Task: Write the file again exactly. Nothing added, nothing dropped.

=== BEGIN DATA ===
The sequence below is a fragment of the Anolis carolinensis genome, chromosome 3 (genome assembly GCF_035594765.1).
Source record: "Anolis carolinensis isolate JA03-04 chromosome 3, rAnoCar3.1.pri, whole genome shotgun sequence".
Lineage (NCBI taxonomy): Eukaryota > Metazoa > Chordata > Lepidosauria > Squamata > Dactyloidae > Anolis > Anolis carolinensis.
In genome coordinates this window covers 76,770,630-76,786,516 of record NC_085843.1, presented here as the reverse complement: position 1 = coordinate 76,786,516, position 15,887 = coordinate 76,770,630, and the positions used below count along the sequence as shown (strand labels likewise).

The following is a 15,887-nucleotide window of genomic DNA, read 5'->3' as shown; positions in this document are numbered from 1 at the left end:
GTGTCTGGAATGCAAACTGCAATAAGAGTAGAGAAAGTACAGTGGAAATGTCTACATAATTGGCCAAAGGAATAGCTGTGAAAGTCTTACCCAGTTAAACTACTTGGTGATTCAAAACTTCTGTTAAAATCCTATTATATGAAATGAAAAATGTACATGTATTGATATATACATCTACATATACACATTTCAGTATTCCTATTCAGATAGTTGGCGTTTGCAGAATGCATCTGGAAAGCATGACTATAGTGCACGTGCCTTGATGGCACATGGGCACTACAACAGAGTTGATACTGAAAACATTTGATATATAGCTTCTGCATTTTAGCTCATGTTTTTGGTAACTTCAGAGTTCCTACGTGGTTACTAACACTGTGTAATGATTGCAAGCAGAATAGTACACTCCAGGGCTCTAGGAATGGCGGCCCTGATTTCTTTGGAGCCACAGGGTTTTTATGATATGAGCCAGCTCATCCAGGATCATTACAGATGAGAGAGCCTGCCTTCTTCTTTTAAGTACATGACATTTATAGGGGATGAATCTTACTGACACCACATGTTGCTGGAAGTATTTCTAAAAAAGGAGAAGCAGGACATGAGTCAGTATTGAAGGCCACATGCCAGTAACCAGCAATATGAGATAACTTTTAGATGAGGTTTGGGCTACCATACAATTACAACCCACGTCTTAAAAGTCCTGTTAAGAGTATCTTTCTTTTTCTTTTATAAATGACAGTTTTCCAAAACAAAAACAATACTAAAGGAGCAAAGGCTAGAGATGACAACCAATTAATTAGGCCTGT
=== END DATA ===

The sequence below is a fragment of the Anolis carolinensis genome, chromosome 3 (genome assembly GCF_035594765.1).
Source record: "Anolis carolinensis isolate JA03-04 chromosome 3, rAnoCar3.1.pri, whole genome shotgun sequence".
Lineage (NCBI taxonomy): Eukaryota > Metazoa > Chordata > Lepidosauria > Squamata > Dactyloidae > Anolis > Anolis carolinensis.
In genome coordinates this window covers 76,770,630-76,786,516 of record NC_085843.1, presented here as the reverse complement: position 1 = coordinate 76,786,516, position 15,887 = coordinate 76,770,630, and the positions used below count along the sequence as shown (strand labels likewise).

The following is a 15,887-nucleotide window of genomic DNA, read 5'->3' as shown; positions in this document are numbered from 1 at the left end:
GTGTCTGGAATGCAAACTGCAATAAGAGTAGAGAAAGTACAGTGGAAATGTCTACATAATTGGCCAAAGGAATAGCTGTGAAAGTCTTACCCAGTTAAACTACTTGGTGATTCAAAACTTCTGTTAAAATCCTATTATATGAAATGAAAAATGTACATGTATTGATATATACATCTACATATACACATTTCAGTATTCCTATTCAGATAGTTGGCGTTTGCAGAATGCATCTGGAAAGCATGACTATAGTGCACGTGCCTTGATGGCACATGGGCACTACAACAGAGTTGATACTGAAAACATTTGATATATAGCTTCTGCATTTTAGCTCATGTTTTTGGTAACTTCAGAGTTCCTACGTGGTTACTAACACTGTGTAATGATTGCAAGCAGAATAGTACACTCCAGGGCTCTAGGAATGGCGGCCCTGATTTCTTTGGAGCCACAGGGTTTTTATGATATGAGCCAGCTCATCCAGGATCATTACAGATGAGAGAGCCTGCCTTCTTCTTTTAAGTACATGACATTTATAGGGGATGAATCTTACTGACACCACATGTTGCTGGAAGTATTTCTAAAAAAGGAGAAGCAGGACATGAGTCAGTATTGAAGGCCACATGCCAGTAACCAGCAATATGAGATAACTTTTAGATGAGGTTTGGGCTACCATACAATTACAACCCACGTCTTAAAAGTCCTGTTAAGAGTATCTTTCTTTTTCTTTTATAAATGACAGTTTTCCAAAACAAAAACAATACTAAAGGAGCAAAGGCTAGAGATGACAACCAATTAATTAGGCCTGT